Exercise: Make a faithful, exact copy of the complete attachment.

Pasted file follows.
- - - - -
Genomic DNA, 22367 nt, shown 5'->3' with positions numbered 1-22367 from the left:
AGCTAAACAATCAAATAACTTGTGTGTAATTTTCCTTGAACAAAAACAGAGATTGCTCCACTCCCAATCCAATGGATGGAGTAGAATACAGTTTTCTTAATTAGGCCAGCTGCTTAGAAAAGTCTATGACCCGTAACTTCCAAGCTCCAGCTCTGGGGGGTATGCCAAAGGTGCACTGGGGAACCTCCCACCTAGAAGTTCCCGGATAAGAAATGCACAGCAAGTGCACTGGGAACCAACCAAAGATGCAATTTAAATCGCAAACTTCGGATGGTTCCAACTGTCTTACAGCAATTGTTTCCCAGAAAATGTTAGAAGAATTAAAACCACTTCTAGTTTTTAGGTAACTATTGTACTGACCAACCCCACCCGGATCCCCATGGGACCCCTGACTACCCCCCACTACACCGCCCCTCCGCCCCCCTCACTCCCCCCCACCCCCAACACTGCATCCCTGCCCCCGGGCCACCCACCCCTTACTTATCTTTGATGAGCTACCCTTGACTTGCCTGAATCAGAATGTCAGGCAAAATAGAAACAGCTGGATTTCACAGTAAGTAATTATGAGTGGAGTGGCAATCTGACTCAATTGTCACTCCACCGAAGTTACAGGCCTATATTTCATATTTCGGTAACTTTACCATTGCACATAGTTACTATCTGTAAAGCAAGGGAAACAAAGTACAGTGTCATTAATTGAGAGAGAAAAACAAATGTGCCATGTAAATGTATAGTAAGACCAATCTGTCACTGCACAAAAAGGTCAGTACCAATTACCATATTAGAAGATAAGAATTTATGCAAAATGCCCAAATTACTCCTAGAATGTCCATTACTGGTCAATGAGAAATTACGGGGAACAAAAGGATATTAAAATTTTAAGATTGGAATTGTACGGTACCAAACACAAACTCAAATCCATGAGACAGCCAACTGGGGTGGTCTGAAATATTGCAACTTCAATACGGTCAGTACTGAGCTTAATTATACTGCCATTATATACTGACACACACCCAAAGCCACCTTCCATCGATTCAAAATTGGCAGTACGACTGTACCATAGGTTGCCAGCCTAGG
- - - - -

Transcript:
Genomic DNA, 22367 nt, shown 5'->3' with positions numbered 1-22367 from the left:
AGCTAAACAATCAAATAACTTGTGTGTAATTTTCCTTGAACAAAAACAGAGATTGCTCCACTCCCAATCCAATGGATGGAGTAGAATACAGTTTTCTTAATTAGGCCAGCTGCTTAGAAAAGTCTATGACCCGTAACTTCCAAGCTCCAGCTCTGGGGGGTATGCCAAAGGTGCACTGGGGAACCTCCCACCTAGAAGTTCCCGGATAAGAAATGCACAGCAAGTGCACTGGGAACCAACCAAAGATGCAATTTAAATCGCAAACTTCGGATGGTTCCAACTGTCTTACAGCAATTGTTTCCCAGAAAATGTTAGAAGAATTAAAACCACTTCTAGTTTTTAGGTAACTATTGTACTGACCAACCCCACCCGGATCCCCATGGGACCCCTGACTACCCCCCACTACACCGCCCCTCCGCCCCCCTCACTCCCCCCCACCCCCAACACTGCATCCCTGCCCCCGGGCCACCCACCCCTTACTTATCTTTGATGAGCTACCCTTGACTTGCCTGAATCAGAATGTCAGGCAAAATAGAAACAGCTGGATTTCACAGTAAGTAATTATGAGTGGAGTGGCAATCTGACTCAATTGTCACTCCACCGAAGTTACAGGCCTATATTTCATATTTCGGTAACTTTACCATTGCACATAGTTACTATCTGTAAAGCAAGGGAAACAAAGTACAGTGTCATTAATTGAGAGAGAAAAACAAATGTGCCATGTAAATGTATAGTAAGACCAATCTGTCACTGCACAAAAAGGTCAGTACCAATTACCATATTAGAAGATAAGAATTTATGCAAAATGCCCAAATTACTCCTAGAATGTCCATTACTGGTCAATGAGAAATTACGGGGAACAAAAGGATATTAAAATTTTAAGATTGGAATTGTACGGTACCAAACACAAACTCAAATCCATGAGACAGCCAACTGGGGTGGTCTGAAATATTGCAACTTCAATACGGTCAGTACTGAGCTTAATTATACTGCCATTATATACTGACACACACCCAAAGCCACCTTCCATCGATTCAAAATTGGCAGTACGACTGTACCATAGGTTGCCAGCCTAGG